Today's work environment has been revolutionized by PC's and PC workstations. The most dramatic changes have taken place in industrial control centers and control rooms. Control rooms, traditionally used for sharing instrumentation information, have evolved from large panels with support instrumentation in adjacent rooms, to modern control buildings that support people interfacing with computers. This change has impacted the way these buildings are designed and has introduced a new discipline called Human Factor Engineering (HFE).
Listen to: Podcast: The Control Room of the Future
In the past, the only human factor influencing control room design was the grouping of instruments to support pattern recognition. This scheme allowed operators and engineers to maintain the "big picture" of the process under control. Sometimes the designers followed another simple human factors guideline that dictated a minimum and maximum height for instrument mounting, somewhere between 40—70 in. from the floor, so the typical operator could read all the instruments without having to stoop or stretch.
Unfortunately for processors, the vast majority of the control panels were not designed by human factors engineers, but by instrumentation engineers, unfamiliar with the finer points of ergonomics.
Instrument engineer-designed panels do have some redeeming features—many of which readers should be familiar with, including the ability to recognize patterns and quickly identify process changes. Similarly well-known to veteran processors was the ability to identify trends by pen marks in the folds of plotter paper, and the enforcement of a low number of alarms due to cost and space limitations.
Unfortunately, most did not recognize these positive aspects of traditional control interfaces during the transition from analog instrument-based control to digital (computer) control. Much of this was lost during the transition to first and second-generation Distributed Control System (DCS) control room designs. During that period, some processors also lost the ability to effectively share control and process information among operators (both field and control room), supervisors, engineers and managers.
The House Instruments Built
The building that housed the control room was designed with the instrumentation in mind, and then, later, DCS equipment. The primary and secondary users of the building were often an afterthought and had to live within the constraints of the design. Often kitchens, and even restrooms, were not originally planned, so space for operator comfort was adapted where available.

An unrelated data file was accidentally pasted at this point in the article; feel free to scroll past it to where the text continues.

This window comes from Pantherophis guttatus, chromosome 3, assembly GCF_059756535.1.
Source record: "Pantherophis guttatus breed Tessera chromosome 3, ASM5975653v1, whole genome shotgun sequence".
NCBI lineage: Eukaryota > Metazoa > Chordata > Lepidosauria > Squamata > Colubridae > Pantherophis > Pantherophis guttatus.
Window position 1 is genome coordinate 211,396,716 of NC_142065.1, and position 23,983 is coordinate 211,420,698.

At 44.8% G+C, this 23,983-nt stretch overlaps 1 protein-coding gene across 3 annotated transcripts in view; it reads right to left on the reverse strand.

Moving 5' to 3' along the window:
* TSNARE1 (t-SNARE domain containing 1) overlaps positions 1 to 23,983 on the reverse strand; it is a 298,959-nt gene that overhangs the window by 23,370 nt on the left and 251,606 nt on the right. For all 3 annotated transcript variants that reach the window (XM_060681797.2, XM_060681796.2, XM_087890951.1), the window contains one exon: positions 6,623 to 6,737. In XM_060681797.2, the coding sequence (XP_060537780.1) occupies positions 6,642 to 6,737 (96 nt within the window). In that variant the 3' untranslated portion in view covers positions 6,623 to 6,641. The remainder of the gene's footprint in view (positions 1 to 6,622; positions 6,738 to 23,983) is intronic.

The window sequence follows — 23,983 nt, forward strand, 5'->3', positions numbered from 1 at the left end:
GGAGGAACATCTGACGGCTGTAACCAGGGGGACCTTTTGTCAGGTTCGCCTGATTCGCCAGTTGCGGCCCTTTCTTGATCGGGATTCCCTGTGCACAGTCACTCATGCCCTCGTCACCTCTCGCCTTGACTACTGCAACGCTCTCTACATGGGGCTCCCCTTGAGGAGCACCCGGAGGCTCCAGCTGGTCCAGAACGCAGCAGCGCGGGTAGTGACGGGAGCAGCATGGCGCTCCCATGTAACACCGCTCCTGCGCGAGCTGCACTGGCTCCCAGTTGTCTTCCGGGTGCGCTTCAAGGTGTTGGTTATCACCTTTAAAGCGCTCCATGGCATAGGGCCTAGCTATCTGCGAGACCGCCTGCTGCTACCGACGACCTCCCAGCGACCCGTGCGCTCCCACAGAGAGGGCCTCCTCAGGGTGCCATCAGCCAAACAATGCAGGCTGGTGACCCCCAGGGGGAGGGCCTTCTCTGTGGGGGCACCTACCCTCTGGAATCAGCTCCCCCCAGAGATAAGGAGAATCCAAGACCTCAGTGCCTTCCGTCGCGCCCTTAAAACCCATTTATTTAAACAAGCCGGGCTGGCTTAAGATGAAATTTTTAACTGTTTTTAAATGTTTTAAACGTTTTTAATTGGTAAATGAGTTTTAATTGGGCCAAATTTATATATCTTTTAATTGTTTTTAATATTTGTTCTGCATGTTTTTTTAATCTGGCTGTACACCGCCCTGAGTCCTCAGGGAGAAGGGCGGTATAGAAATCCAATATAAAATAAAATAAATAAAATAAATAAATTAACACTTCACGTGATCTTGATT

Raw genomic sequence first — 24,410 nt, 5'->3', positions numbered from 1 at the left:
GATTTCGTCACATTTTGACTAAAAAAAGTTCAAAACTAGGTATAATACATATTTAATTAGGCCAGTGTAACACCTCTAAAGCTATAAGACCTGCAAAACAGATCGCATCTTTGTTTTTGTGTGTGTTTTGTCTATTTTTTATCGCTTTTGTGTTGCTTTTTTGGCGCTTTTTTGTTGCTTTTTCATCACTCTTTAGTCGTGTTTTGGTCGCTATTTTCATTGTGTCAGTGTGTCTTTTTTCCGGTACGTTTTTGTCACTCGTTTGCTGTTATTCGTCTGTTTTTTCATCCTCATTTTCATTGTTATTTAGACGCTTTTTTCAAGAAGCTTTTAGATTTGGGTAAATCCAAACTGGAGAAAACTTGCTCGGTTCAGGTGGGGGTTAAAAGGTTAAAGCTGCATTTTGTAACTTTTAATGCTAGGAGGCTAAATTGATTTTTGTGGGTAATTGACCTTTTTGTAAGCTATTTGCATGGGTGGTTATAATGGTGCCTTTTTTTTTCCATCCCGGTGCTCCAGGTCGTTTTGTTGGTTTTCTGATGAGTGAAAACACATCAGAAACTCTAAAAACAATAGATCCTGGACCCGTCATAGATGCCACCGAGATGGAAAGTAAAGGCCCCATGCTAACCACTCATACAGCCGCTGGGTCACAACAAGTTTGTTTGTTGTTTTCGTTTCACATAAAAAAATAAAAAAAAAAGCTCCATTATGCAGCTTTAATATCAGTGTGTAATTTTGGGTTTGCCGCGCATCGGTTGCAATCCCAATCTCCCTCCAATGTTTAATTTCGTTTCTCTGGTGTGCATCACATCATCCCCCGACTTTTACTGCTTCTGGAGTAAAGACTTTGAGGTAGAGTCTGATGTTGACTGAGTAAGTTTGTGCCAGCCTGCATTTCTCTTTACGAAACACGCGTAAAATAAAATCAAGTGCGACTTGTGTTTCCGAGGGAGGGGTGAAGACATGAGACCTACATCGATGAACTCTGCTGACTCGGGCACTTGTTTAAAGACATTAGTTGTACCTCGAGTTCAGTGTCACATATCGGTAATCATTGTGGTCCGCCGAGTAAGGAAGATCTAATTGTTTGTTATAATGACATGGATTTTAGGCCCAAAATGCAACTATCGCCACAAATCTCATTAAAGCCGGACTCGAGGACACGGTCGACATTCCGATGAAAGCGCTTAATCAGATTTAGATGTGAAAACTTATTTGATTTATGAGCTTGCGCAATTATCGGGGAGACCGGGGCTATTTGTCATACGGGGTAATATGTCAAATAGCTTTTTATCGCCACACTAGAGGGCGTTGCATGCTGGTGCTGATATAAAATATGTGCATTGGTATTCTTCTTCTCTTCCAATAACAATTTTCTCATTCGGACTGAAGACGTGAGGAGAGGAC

First generation DCS-based control room plans were adapted from buildings designed to accommodate the 50-year old control panel. The result? Long, thin, crowded control rooms with poor console adjacencies and poor traffic patterns. Typically, these control rooms were located in the field, with the redundant instrument panel in the background (Figure 1).
Second-generation control rooms were often characterized by their independence from field instrumentation; as witnessed by the appearance of the first consolidated control rooms. The advent of electronics permitted greater distances between the field instruments and the previous-generation control rooms, but the instrument engineer still dominated their design.
Operating consoles were usually off-the-shelf designs supplied by the same instrumentation vendors who produced DCS equipment. This technology was big, bulky, noisy, and did not adhere to modern ergonomic design considerations. Hence, support equipment such as hardwired alarms, phones, public address systems, and PC's were difficult to incorporate into the layout of the room. All of these things were just bad add-on accessories.
It was during this stage of control room design evolution that industry trade associations and regulators began to realize that the layout of the room, the control interfaces it encompasses and the building it's housed in, can have a great impact on an operator's performance.
When we look at human reliability we discover that even on a good day, seemingly innocuous elements of the work environment can stress the operator. Common maladies such as headaches, eye strain and sleep-related problems often have root causes traceable to such factors as glare from poorly designed lighting systems; poor temperature and humidity control; bad air quality; and poorly maintained buildings.
Adding to the woes of the operator are poor workspace design, an environment aggravated by uncomfortable consoles, keyboards, chairs and noise. Often excessive, noise generated by console fans, panel alarms, radio/PA speaker interference and constant radio communications all contribute to poor ambient conditions.
These environmental factors are exacerbated by a poorly implemented DCSs. Many systems are plagued with issues that make it very difficult for an operator to detect, diagnose and respond to in an abnormal situation. These issues commonly include excessive and undisciplined use of alarms that obscure more critical alarms; poor user interfaces that make it difficult to recognize changes and perceive important deviations; and poor navigation, forcing operators to spend precious time flipping through displays to find critical data.